It’s been an odd and distracted month for me and one where events out of my control took time away from following the plentiful goings-on of wildlife in the garden. I won’t bore you with the details, but sometimes life really does get in the way of watching wildlife, photographing wildlife, and the blogging about it all. Sheesh!
Ah well. My various difficulties didn’t deter the nesting activities of a Horsefly-like Carpenter Bee, Xylocopa tabaniformis, as she packed in material to nourish her young in a decaying log.
Nor did the big problems of the world (or the relatively small problems of mine) prevent this Syrphid, or Hover fly from pollinating a Zexmenia, Wedelia acapulcensis var. hispida.
On a different Zexmenia flower, a Small carpenter bee, Ceratina, sp., went about her business, too.
Other native pollinators, like this Sweat bee, Augochloropsis metallica, worked a Purple Coneflower, Echinacea purpurea,
…while a Mason bee, Osmia subfasciata, favored a Blackeyed Susan, Rudbeckia hirta var. pulcherrima.
April has seen plenty of butterfly action, as well. Texas Crescents, Anthanassa texana, are flitting all over the garden, enjoying the bounty of flowers like the Zexmenia.
It seems that Zexmenia is a good plant for pollinators.
I don’t have a single photo of the few Monarch butterflies, Danaus plexippus who’ve wafted through my garden, but I do have photos of their offspring.
Those few winged visitors managed to lay eggs and the 5 Monarchs caterpillars that hatched devoured my Tropical Milkweed, Asclepias curassavica plants. The cats completely obliterated the foliage, but I transferred 2 cats to a neighbor with milkweed-a-plenty to offer the voracious larvae.
I didn’t catch this Grey Hairstreak, Strymon melinus, nectaring on anything, but she did pose for me, opening and closing her wings coquettishly,
…while she lounged on Rock Rose, Pavonia lasiopetala foliage.
I’ve allowed rogue Passion Vine, Passiflora incarnata to pop up here-n-there in my gardens because it’s the host plant for this pretty pollinator, the Gulf Fritillary, Agraulis vanillae. Whether in its adult form,
…or its larval form,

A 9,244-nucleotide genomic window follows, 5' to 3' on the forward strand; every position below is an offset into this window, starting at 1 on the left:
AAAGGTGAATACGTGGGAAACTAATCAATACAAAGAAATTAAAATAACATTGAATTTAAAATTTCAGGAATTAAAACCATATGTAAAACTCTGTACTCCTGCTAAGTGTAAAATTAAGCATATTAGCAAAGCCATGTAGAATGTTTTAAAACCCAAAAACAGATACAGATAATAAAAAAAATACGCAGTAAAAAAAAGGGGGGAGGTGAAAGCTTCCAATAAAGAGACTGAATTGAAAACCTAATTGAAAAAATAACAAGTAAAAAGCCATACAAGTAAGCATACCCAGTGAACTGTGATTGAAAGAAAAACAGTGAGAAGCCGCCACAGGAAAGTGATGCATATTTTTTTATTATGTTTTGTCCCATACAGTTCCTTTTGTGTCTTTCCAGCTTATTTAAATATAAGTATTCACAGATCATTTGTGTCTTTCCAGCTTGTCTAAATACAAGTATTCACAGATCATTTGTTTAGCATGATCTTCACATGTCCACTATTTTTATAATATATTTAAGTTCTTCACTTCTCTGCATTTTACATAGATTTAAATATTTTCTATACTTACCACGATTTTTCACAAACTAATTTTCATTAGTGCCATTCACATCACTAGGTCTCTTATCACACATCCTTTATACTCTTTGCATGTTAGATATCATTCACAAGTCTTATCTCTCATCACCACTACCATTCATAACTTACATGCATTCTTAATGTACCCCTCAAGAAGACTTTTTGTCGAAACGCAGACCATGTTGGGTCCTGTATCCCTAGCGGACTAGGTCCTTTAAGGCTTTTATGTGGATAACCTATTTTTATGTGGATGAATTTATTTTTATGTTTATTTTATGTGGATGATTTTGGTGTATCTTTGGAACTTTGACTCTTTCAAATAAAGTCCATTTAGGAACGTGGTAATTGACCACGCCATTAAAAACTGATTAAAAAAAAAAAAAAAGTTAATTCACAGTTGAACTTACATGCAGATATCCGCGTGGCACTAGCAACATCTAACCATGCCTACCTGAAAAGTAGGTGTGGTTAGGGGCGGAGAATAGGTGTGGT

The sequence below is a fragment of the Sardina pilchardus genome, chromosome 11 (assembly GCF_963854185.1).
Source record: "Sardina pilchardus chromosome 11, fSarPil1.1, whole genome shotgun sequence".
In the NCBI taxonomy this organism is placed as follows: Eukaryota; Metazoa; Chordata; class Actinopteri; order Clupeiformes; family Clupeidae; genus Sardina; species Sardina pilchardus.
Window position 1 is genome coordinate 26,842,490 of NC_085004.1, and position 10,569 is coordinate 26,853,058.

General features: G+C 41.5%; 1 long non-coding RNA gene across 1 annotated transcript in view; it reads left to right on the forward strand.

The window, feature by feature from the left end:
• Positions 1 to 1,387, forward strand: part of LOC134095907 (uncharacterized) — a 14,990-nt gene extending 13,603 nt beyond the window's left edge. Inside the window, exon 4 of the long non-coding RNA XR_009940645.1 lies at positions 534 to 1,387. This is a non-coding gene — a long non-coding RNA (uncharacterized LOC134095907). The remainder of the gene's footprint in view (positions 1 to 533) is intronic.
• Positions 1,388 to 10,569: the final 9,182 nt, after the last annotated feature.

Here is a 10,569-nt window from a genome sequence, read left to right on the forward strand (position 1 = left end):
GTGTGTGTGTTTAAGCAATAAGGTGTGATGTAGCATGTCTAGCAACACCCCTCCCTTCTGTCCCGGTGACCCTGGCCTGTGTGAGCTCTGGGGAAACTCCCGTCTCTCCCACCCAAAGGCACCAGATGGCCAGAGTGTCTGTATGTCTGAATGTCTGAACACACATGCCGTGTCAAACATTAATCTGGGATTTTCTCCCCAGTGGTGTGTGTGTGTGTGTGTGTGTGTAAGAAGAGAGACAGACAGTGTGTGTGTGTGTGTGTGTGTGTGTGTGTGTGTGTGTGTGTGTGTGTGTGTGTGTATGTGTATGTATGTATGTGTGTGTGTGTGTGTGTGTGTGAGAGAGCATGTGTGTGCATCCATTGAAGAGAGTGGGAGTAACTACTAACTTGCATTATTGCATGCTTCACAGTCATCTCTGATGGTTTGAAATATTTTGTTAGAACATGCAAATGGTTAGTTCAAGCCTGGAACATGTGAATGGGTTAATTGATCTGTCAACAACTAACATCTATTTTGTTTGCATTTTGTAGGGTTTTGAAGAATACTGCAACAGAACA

… it’s a beautiful winged jewel and a great pollinator partner.
And yes, there were birds this month and plenty of them! The Red-bellied Woodpecker, Melanerpes carolinus, remains a consistent, if not daily, visitor.
I’m not sure where this guy nests, though I’ll bet he has a family holed away somewhere nearby , because he’s always on the lookout for a full bird feeder. There are plenty of older trees in my neighborhood, which, thankfully, the owners have kept rather than removing. In many those trees are definite woodpecker holes and if the Starlings haven’t bullied the Woodpeckers away, one of those holes is where this handsome guy and his family reside.
I never was able to capture a clear photo of this sweet little thing, but I found the coloring and markings elegant.
He’s a Lincoln’s Sparrow, Melospiza lincolnii, and one of those birds that I noticed… because I’m noticing birds. This species winters here in Central Texas, breeding far north into Canada during summer. I don’t recall seeing any during winter, but he bopped along the ground hunting and pecking for seeds this past month.
A fairly common visitor is the Red-winged Blackbird, Agelaius phoeniceus.
I’ve only see a few individuals this year.
Aside from “my” Eastern Screech Owls–which I wrote about here and here, I’m most excited about sightings of a pair of Painted Buntings, Passerina ciris in my garden.
The mature male Painted Bunting is a showstopper bird of the New World.
I love the description on The Cornell Lab of Ornithology’s All About Birds page on Painted Buntings, specifically regarding the males’ coloring: With their vivid fusion of blue, green, yellow, and red, male Painted Buntings seem to have flown straight out of a child’s coloring book.
Yeah, that’s about right. One can’t miss this splash of feathered color as he flutters from one seed-bearing plant to another. I’ve noticed that both the male and the female in my garden favor the seeds of the native-to-Texas Lyre-leaf Sage, Salvia lyrata.
The female is not as flashy as her mate, but certainly fetching in her green and yellow swag.
Long ago there were a couple of consecutive years during spring migrations when small flocks of these gorgeous passerine birds visited my garden, each time for a few days. They nibbled on the seeds of a cool season non-native grass that sometimes appeared when I grew mostly grass, rather than a real garden. I’m glad that I can now offer them something nutritious, native, and not-grass on their migratory pathway.
One of a nesting pair of Carolina Wrens,Thryothorus ludovicianus, posed for me the other evening as I was watching for owlets.
These charmers are a favorite bird of mine. They seem playful and cheeky as they hop around the ground and pop through the shrubs, snatching up insects for themselves and their babies. Carolina wrens have the loudest songs and calls–and for such a wee bird! They are my usual wake-up call, singing just outside my bedroom window. Loudly. The couple in my garden have a nest somewhere nearby and are always singing and chittering. After I took the above shot, this wren gleefully (or so it seemed to me) shook out his feathers.
And maybe next month, I’ll know what these are….
Did wildlife visit your garden this past month? Please post for May Wildlife Wednesday Share the rare or mundane, funny or fascinating, beneficial or harmful critters you encounter. When you comment on my post, please remember to leave a link to your Wildlife Wednesday post so readers can enjoy a variety of garden wildlife observations.